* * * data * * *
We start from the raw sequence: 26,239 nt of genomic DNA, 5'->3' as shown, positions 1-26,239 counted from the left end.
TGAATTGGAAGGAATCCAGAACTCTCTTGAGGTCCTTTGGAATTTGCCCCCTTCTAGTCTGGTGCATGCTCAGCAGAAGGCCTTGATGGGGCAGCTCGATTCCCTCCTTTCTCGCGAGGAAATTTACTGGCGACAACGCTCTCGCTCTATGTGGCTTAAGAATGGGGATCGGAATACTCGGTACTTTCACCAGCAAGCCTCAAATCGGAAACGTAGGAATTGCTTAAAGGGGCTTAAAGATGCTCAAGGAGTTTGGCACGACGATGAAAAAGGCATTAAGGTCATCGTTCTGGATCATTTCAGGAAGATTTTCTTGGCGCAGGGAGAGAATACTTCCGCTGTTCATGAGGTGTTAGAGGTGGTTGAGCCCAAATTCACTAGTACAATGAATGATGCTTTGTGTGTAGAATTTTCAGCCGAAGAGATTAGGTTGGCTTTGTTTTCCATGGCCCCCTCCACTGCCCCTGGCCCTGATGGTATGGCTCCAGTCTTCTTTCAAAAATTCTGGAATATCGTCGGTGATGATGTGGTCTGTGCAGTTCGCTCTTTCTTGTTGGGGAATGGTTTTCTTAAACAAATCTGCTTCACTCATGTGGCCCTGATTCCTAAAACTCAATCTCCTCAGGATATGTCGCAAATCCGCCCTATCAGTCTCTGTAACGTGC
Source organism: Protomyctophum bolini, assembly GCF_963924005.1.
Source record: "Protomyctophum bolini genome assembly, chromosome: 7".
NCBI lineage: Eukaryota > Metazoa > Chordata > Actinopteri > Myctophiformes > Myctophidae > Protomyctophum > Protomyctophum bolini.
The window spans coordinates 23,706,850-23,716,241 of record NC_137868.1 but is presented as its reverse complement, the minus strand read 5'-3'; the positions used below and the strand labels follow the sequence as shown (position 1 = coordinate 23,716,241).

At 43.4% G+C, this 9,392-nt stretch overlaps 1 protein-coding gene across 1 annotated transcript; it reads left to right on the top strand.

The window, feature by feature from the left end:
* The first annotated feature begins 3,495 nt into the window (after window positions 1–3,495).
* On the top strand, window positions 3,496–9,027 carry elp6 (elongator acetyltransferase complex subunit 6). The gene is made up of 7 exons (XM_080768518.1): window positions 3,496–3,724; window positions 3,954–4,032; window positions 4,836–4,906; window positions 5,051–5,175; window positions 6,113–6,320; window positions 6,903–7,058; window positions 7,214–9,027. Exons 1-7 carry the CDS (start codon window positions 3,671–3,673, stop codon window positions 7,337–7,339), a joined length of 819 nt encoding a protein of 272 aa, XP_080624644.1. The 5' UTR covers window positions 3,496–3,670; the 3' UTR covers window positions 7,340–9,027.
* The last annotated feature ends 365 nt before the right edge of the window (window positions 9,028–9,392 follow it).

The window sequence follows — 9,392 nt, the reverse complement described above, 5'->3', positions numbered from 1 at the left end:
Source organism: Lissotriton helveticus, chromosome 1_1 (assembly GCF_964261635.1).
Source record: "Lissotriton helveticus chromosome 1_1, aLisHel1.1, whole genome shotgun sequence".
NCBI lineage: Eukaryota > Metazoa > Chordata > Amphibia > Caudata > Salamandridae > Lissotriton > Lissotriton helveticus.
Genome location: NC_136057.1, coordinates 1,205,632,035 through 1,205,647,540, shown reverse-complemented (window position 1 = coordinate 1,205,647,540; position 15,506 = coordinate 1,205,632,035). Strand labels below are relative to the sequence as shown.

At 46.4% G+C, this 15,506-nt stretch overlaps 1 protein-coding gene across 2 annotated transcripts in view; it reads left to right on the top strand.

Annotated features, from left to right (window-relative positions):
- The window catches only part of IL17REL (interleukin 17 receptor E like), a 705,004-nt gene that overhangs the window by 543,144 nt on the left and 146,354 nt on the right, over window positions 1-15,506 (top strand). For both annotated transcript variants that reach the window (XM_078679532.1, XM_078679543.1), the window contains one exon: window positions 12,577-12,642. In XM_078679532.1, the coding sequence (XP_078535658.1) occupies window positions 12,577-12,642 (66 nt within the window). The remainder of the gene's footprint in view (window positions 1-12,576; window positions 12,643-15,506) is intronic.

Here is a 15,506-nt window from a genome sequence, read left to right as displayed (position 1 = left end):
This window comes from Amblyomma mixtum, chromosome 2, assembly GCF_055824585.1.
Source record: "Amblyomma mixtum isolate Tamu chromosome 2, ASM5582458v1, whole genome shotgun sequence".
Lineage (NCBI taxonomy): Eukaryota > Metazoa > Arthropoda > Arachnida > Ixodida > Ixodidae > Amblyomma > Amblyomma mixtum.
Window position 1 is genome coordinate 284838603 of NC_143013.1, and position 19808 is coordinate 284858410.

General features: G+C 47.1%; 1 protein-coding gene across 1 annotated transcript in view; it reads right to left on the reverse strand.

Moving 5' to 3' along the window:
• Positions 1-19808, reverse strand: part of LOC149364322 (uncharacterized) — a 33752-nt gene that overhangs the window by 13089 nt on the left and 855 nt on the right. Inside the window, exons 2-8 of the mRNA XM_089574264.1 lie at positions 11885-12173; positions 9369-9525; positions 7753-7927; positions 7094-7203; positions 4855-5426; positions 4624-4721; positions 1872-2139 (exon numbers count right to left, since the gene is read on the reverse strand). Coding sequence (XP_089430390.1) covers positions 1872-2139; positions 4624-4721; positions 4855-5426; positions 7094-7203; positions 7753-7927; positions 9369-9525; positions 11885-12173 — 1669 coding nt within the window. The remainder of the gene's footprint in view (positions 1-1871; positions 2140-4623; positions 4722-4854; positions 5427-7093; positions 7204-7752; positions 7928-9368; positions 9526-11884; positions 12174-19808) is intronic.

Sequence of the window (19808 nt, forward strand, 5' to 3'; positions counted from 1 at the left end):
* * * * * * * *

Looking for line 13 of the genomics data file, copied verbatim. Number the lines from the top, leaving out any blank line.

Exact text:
Source organism: Lissotriton helveticus, chromosome 1_1 (assembly GCF_964261635.1).